Optimization of the method for the detection of erythropoietin and its analogues
Erythropoietin (EPO) is an hormone regulating the synthesis of red blood cells, thus increasing the ability of blood to carry oxygen. Its analogues could be used by athletes in endurance sport and therefore appear in the WADA list of banned substances. Nowadays there are direct and indirect methods for the detection of erythropoietin.
The direct method developed by Lasne, is divided into four steps: urine concentration, isoelectric focusing separation, double blotting and detection by chemiluminescence. The development of other forms of recombinant EPO, and the need to increase the window of detectability of EPO administration, led to the need of updating the Lasne method to ensure the highest efficacy and efficiency of the anti-doping analysis. For instance, due to the differences in the apparent molecular mass of recombinant and endogenous erythropoietins, the administration of some recombinant EPOs can also be detected by SDS PAGE, another tool to clarify the profile of the suspicious samples.
The overall aim of the project is to study the effect of some specific modifications of the Lasne method, in order to (i) reduce the overall time of the analysis, (ii) simplify the sample treatment process, (iii) improve the limit of detection, and (iv) increase the robustness of the results. Particularly, we plan to evaluate the effect of some modification at the level of (i) the preparation of the gel, (ii) the incubation steps respective to the blotting process, and (iii) the antibody incubations following the second blotting step. The effectiveness of the proposed solutions will be tested on a significant number of reference samples, of spiked urines and of negative and positive samples coming from our routine activity.
In the first part of this project we focused on the possibility of reducing the overall analytical times of the method for the detection of erythropoietins (EPOs), possibly completing the procedure in less than one working day from the start of the analytical process. The method is basically the same originally proposed by Lasne et al. and presently implemented by the WADA accredited laboratories, with few significant modifications involving the use of a novel blotting system based on vacuum technologies (namely, the SNAP i.d.® system). The system allows in principle a significant shortening of the time required for blocking, washing and antibody incubations, and we have considered its potential effectiveness if used after the first blotting step of the isoelectrofocusing (IEF) procedure. By applying a vacuum to actively drive reagents through the blotting membrane, the time of incubation for the blocking step and the washing step are indeed drastically shortened.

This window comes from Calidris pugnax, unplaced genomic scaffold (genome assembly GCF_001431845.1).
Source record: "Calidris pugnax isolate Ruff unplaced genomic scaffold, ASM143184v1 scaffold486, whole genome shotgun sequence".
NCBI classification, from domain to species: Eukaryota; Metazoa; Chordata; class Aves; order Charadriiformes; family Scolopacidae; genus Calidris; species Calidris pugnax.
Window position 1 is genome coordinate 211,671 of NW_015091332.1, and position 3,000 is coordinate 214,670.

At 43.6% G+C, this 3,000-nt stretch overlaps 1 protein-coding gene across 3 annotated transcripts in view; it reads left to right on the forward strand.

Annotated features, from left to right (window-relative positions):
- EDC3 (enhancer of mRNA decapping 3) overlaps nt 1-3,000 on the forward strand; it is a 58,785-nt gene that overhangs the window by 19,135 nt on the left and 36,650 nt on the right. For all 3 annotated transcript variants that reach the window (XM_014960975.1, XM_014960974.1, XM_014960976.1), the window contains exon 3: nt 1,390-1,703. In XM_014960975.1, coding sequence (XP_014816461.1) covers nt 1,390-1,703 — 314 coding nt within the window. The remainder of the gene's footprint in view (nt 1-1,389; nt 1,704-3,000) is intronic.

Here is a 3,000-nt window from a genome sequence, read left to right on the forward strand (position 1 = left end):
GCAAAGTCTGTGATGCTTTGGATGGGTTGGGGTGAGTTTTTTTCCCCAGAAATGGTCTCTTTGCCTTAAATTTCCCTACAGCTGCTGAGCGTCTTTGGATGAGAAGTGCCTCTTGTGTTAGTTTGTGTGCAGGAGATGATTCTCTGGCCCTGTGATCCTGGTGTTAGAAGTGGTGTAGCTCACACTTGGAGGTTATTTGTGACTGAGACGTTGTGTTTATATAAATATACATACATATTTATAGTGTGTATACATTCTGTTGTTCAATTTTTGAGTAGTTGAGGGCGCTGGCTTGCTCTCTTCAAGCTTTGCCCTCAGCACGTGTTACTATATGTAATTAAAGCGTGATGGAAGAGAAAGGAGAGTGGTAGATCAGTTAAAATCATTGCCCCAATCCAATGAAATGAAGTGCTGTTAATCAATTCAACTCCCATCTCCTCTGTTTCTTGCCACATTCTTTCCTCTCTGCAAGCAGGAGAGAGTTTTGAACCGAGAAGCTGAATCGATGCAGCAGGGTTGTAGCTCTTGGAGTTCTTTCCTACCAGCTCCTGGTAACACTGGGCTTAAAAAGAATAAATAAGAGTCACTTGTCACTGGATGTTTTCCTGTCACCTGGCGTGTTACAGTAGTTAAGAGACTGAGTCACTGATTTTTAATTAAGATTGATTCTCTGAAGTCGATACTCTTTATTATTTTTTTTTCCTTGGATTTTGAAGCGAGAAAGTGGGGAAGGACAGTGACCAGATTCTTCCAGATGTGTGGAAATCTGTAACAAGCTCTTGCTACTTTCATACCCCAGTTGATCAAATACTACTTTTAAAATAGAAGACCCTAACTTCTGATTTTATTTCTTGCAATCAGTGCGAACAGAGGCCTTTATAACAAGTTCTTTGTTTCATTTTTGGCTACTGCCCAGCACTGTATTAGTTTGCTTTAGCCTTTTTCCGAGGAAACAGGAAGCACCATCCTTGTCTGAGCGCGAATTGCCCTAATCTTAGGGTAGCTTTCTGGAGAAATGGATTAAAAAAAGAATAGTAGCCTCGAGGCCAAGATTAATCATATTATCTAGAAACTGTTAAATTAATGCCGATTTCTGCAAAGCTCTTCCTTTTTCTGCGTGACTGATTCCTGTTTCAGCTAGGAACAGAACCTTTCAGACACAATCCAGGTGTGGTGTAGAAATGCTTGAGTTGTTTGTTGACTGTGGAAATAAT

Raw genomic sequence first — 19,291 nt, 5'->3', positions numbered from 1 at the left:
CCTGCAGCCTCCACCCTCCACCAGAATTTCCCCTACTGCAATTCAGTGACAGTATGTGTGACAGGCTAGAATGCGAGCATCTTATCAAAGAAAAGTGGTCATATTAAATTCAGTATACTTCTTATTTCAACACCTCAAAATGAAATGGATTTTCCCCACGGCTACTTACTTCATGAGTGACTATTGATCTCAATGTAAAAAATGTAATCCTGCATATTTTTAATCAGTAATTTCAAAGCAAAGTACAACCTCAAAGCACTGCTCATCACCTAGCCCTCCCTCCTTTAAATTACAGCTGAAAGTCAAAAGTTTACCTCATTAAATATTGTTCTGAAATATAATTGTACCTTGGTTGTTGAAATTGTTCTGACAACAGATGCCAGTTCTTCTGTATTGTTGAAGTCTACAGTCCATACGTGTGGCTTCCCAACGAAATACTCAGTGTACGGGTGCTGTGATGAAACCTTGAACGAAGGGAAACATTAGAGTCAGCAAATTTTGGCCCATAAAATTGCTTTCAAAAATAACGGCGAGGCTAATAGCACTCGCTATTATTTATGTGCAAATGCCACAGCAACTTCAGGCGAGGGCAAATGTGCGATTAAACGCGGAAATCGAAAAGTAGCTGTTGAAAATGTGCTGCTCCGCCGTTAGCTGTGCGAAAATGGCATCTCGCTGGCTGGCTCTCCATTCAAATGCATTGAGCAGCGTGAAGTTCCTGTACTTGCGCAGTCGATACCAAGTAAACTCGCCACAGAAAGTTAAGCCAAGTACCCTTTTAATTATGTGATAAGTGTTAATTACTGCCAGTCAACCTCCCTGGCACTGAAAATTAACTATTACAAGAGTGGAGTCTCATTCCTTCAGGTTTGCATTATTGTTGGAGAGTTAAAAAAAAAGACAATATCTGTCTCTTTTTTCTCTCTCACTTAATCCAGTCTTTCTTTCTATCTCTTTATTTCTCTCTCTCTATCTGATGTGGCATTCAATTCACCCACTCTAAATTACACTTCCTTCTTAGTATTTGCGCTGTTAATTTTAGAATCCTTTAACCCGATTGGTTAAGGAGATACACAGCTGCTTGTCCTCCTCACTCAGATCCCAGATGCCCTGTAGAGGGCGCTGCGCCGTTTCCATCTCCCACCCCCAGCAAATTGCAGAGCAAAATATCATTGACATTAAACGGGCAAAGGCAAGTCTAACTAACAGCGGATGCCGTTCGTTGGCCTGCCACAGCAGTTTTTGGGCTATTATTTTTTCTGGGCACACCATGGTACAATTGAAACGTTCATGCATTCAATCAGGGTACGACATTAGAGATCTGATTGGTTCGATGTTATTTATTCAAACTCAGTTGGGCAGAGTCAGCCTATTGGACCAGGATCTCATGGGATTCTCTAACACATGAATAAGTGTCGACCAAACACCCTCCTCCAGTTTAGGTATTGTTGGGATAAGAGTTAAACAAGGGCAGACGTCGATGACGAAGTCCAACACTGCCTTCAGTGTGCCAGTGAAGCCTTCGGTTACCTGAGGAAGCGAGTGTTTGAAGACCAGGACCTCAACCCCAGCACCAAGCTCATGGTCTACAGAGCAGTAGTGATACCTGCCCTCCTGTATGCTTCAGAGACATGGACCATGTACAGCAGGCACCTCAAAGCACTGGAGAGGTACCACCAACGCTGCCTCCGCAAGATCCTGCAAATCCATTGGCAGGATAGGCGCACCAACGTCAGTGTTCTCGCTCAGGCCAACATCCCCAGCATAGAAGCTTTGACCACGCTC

Furthermore, since the differences between the apparent molecular masses of endogenous and recombinant erythropoietins and analogues make possible to discriminate the endogenous and some exogenous EPOs by SDS-PAGE, the utility of the SNAP i.d.® system was verified also for this procedure. Finally, due to the recent developments in the field of electrophoretic EPOs detection, the utility for the SDS/Sarcosyl-PAGE procedure was also investigated. The alternative procedures involving the SNAP i.d.® system in the IEF and SDS/Sarcosyl-PAGE methods were validated in terms of sensitivity, specificity and robustness using blank urine samples spiked with biological reference preparation of exogenous erythropoietin (BRP, rEpo) or darbepoetin α (NESP) or epoetin δ (Dynepo) or CERA and urine samples from antidoping controls found to be negative during the screening analysis. The effectiveness of the newly developed approach has been also evaluated analyzing urine samples from excretion studies.
The results showed that even if the time of each step is drastically reduced (the use of SNAP i.d.® system reduces the time for the complete analysis five to six hours) the limits of detection, the specificity and the robustness of the newly developed procedure are very similar to those obtained by the method currently used by the WADA accredited laboratory of Rome. We have validated both the IEF method and the SDS/Sarcosyl-PAGE method with the use of the SNAP i.d.® system. The shortening of the time required to complete the procedure may reveal particularly valuable especially on the occasion of major international events, where the analytical workload drastically increase and, in parallel, the reporting times are very compressed.
In the second part of the study we have evaluated the effect of some specific modifications of the procedure, in particular different reagents: a secondary antibody goat anti-mouse IgG (H+L) biotin conjugated different from the one currently in use in our laboratory purchased from Pierce/Thermo, two different streptavidin-peroxidase adducts (one complexed and one conjugated) and a specific monoclonal antibody anti-hEPO from mouse (Clone 23H2) on a gelatinous support inside a column to purify the urine samples were tested. The results obtained showed no significant advantage with respect to the reference procedure, although the results obtained the monoclonal antibody anti-hEPO used for immunopurification step is not good to purify urine samples but we have preliminarily obtained good results using it as primary antibody.